Important Notice Concerning Nike
|To:||WRC Affiliate Universities and Colleges|
|Date:||November 17, 2015|
|Re:||Important Notice Concerning Nike|
I write to make you aware of an important matter concerning Nike.
Nike has informed the WRC that it will no longer allow the WRC access to its collegiate factories for the purpose of assessing compliance with university labor codes.
Nike stated the following in a message to the WRC on October 29, in response to our request for access to Hansae Vietnam, a factory disclosed by Nike as a producer of university logo goods:
“Nike has a rigorous due diligence and criteria-assessment process to determine third party auditors, through which representatives of the Fair Labor Association and Better Work have been approved to conduct audits of those contract factories manufacturing Nike product. However, Nike does not permit other third parties to conduct such assessments.”
On this basis, Nike refused to allow the WRC access to Hansae Vietnam, a factory where the WRC had learned of an ongoing strike, which workers had reportedly launched in protest of the factory’s labor practices. The WRC was thus unable to effectively investigate the circumstances of the strike. Nike subsequently stated that the issues at the factory had been “resolved in compliance with [Nike’s] Code of Conduct,” and argued that this reassurance should be satisfactory to universities.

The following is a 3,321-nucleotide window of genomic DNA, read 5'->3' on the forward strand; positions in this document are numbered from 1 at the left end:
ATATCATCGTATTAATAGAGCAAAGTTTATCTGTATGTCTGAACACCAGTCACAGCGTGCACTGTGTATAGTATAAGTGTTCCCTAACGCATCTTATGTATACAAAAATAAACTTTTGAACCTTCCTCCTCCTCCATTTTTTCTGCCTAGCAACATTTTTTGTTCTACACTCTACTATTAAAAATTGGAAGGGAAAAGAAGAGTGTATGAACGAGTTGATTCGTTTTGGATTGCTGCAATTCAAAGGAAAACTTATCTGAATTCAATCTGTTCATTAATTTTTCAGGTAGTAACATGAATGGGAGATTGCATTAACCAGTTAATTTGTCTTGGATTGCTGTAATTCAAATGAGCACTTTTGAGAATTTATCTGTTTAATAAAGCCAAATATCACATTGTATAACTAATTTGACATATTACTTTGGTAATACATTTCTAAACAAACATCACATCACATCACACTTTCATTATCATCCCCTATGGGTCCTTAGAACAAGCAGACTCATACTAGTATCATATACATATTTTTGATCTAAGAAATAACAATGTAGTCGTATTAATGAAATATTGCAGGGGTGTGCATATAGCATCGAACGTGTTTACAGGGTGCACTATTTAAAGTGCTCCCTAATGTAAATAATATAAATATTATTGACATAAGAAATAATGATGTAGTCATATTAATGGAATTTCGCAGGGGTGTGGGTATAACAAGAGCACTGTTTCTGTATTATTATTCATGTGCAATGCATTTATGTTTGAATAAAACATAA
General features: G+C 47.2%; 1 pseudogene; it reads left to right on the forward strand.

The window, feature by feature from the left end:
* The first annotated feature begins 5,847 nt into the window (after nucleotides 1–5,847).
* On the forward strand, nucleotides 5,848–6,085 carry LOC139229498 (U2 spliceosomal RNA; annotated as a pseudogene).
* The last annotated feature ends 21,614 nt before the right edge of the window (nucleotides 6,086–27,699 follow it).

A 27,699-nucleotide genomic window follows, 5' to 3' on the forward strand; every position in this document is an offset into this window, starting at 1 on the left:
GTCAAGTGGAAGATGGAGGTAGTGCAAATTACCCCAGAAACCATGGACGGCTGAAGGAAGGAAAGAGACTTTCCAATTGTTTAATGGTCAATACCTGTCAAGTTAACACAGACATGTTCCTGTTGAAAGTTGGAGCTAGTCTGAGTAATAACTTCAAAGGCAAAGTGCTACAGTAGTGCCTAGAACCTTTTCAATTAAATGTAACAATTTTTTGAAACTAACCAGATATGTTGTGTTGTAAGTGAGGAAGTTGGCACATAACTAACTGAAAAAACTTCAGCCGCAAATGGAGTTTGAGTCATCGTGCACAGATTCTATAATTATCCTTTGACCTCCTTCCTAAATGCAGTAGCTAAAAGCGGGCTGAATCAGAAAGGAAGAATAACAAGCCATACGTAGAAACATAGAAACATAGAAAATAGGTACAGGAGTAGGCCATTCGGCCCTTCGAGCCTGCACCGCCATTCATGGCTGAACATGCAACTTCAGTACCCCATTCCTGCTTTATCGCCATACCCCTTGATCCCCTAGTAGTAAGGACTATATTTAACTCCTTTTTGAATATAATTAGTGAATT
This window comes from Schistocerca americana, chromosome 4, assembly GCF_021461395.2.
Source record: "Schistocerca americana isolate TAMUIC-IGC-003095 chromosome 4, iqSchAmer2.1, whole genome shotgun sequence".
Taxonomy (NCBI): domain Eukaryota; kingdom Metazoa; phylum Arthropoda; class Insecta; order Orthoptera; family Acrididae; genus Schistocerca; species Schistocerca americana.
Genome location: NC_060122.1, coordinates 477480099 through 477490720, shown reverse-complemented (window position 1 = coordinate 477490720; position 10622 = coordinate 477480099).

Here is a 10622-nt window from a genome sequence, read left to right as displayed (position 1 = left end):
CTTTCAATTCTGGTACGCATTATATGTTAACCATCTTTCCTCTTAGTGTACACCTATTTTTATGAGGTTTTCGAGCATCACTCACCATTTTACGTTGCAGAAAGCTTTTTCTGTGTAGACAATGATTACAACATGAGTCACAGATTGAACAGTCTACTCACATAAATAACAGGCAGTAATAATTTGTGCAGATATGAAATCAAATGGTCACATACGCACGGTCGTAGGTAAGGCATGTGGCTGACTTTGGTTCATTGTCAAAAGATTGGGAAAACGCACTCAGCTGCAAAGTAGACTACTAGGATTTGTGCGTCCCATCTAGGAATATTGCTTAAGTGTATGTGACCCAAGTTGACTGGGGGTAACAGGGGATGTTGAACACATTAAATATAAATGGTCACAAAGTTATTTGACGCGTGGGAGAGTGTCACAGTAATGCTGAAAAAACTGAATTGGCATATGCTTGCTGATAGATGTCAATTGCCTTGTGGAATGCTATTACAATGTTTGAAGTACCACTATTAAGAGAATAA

We were surprised and concerned by Nike’s statement that it “does not permit” any “third parties” (other than the FLA and the IFC/ILO Better Work program) into its factories. The statement indicated not just an unwillingness to allow the WRC access to Hansae Vietnam, but a policy of refusing the WRC access to Nike’s collegiate factories in general.
We responded by asking Nike to clarify whether it is, in fact, now Nike policy that it will not permit the WRC to inspect its factories, even when those factories are producing goods for WRC-affiliated universities and colleges. Receiving no response, we reiterated the request for clarification. We stressed to Nike that we wanted to make sure we were not misunderstanding the company’s statement.
On November 13, Nike responded by stating, again, that the only outside parties it will allow into its factories are the Fair Labor Association and Better Work. Last week, I formally notified the WRC Board of Directors of Nike’s position that it will not allow the WRC access to the factories on its university disclosure list.
Nike’s unwillingness to grant factory access will make it impossible, in some circumstances, for the WRC to conduct comprehensive assessments of compliance with university labor codes. Physical access is not essential in every investigation – depending on the labor rights issues in question and the viability of other forms of inquiry – but there are investigations where access is needed.
Because of the implications for code compliance monitoring, and because Nike’s position is in conflict with what we understand to be universities’ requirements and expectations of licensees, I wanted to make you aware of the situation.
It is our hope that Nike will reconsider its position and allow the WRC access to its collegiate factories.
Please let me know if you have any questions.